This is so during the day and during the night. In the morning, when the eyes are still adapted to darkness, relatively moderate intensity of light, such as the one of Wake-up Light can be sufficient to activate the body and reduce sleepiness. During the day one needs to seek much brighter light to increase alertness, such as light provided by Philips EnergyLight devices, or of the bright sunny day.

Light and waking up

In nature, daily life is innitiated by the upcoming Sun, and comes to rest after the Sunset. Modern society respects different daily schedules, we often need to get up before the sunrise, and continue activities till long after the sunset.

 

These natural gradual changes from dark to light and back to dark are, however, important cues for our bodies optimal functioning and for our sense of well-being. Philips Wake-up Light brings the essence of the natural sunrise to your bedroom: the gradual increase of light intensity before awakening is gently preparing the body for waking up, resulting in a more energized feeling and natural, easy rising. The overall sense of well-being is positively influenced by light and morning mood is improved.  

Sleep patterns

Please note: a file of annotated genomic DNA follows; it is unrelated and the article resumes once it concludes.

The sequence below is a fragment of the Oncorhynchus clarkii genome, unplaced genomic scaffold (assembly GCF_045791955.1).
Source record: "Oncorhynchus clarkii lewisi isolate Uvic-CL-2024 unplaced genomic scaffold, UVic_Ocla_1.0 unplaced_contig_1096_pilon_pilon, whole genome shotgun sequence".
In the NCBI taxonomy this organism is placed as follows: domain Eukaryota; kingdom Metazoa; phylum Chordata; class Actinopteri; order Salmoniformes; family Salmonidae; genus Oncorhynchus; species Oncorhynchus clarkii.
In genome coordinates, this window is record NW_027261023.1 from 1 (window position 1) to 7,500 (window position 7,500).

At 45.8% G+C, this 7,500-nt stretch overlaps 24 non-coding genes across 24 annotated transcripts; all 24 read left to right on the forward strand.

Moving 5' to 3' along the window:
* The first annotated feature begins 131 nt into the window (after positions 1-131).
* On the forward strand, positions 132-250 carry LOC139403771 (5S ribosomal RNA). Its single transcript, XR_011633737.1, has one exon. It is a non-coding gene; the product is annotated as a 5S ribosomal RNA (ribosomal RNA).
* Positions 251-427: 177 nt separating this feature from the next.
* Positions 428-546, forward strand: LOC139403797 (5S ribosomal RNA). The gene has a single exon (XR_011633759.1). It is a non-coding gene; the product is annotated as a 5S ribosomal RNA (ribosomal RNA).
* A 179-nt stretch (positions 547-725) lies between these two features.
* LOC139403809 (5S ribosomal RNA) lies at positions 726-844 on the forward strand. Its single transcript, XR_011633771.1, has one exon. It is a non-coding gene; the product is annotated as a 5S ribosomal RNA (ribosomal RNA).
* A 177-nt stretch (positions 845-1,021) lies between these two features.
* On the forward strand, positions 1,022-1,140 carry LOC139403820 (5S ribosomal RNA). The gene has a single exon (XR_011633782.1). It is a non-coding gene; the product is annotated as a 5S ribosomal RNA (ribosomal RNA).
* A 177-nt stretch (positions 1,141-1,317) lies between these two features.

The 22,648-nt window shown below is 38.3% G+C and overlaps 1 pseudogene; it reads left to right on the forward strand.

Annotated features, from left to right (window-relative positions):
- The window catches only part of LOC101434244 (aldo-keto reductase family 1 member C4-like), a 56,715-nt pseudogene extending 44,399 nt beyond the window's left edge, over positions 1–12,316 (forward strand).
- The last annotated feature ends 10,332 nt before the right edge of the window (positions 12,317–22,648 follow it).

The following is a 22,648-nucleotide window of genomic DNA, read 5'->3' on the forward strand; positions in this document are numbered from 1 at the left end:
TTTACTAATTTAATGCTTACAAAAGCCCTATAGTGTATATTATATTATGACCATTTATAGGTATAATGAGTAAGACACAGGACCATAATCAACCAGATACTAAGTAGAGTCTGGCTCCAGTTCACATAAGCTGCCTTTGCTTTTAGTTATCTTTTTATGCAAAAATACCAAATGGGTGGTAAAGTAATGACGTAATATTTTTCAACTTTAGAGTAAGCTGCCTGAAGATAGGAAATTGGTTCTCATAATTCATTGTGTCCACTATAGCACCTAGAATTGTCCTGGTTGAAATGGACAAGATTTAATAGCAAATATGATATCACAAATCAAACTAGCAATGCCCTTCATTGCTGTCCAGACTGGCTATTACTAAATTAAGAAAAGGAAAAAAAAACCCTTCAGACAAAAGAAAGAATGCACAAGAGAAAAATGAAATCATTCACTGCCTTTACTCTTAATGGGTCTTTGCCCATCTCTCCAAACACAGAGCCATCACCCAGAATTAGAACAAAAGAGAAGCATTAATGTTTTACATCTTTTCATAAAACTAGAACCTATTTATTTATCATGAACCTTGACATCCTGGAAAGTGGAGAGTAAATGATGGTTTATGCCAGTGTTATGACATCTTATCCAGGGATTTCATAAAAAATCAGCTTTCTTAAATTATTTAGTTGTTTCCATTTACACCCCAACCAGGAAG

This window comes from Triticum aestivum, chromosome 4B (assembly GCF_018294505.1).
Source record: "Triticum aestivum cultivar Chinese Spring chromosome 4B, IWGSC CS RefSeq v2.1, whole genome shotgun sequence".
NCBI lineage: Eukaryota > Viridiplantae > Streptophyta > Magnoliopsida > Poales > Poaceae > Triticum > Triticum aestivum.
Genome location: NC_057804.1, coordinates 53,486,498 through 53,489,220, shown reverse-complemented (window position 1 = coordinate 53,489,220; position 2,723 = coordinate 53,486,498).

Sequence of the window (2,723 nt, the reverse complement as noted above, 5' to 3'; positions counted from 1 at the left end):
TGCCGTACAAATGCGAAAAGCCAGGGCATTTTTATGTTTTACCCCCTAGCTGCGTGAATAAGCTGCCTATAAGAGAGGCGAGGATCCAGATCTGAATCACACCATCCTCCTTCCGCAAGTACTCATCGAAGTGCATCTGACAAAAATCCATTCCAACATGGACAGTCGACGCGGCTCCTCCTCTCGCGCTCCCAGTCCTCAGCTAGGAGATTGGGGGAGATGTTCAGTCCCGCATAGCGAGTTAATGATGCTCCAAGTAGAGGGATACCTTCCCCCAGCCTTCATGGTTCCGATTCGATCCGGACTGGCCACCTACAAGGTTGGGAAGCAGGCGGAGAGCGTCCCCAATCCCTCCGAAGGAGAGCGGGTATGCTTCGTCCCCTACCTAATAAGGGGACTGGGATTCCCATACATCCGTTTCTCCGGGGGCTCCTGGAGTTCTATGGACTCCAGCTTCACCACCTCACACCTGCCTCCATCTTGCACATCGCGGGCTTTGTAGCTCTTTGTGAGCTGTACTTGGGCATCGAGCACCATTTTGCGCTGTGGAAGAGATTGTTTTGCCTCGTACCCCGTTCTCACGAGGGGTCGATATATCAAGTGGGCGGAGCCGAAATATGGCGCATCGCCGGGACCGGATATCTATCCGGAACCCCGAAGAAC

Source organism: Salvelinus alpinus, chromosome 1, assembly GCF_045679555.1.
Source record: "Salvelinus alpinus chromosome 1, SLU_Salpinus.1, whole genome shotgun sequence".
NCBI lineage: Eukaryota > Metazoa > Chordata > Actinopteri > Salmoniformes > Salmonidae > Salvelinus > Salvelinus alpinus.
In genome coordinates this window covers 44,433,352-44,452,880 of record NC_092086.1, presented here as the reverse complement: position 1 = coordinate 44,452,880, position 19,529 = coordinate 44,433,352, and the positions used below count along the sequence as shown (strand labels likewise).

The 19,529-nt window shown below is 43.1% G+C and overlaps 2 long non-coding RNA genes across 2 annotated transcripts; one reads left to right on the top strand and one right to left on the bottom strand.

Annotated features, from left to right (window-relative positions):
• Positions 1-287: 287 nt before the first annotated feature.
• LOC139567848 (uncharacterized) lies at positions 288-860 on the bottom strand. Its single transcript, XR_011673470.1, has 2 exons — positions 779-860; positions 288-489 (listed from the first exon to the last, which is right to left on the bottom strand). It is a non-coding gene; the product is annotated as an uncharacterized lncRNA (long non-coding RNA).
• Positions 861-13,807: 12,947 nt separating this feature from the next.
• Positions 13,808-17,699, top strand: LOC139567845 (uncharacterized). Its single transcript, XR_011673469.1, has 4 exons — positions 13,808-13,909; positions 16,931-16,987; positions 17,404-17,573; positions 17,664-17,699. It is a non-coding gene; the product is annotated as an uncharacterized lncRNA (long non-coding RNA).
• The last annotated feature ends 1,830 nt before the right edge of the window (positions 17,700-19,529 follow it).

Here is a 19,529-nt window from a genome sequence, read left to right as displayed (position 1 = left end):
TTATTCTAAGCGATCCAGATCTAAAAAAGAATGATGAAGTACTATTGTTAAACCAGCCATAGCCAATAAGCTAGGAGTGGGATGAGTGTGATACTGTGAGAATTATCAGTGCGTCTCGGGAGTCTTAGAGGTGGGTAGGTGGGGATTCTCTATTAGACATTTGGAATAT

In modern society we have the capability to prolong the light part of the day by using artificial lighting. Our bodies are not synchronized to the rhythm of the Sun, but to our lifestyle.


Many people are extending their daily activities towards the evening, delaying their bedtime and, in case of work or school obligations on the next day, shortening their sleep. Insufficient rest has impact on daily functioning, and often it is only in the weekend when one tries to compensate for the sleep depth. Reducing the amount of light during the last few hours before bedtime and exposure to bright light in the early morning hours can support timely sleep start and more alertness and energy already at the start of the day. By maintaining a regular lifestyle with low variation of sleep times, sufficient light exposure during the day, low light exposure during the evening and darkness during the night, one can achieve a good balance between rest and activity and reduce a variety of health risks.

Proven results: Selected studies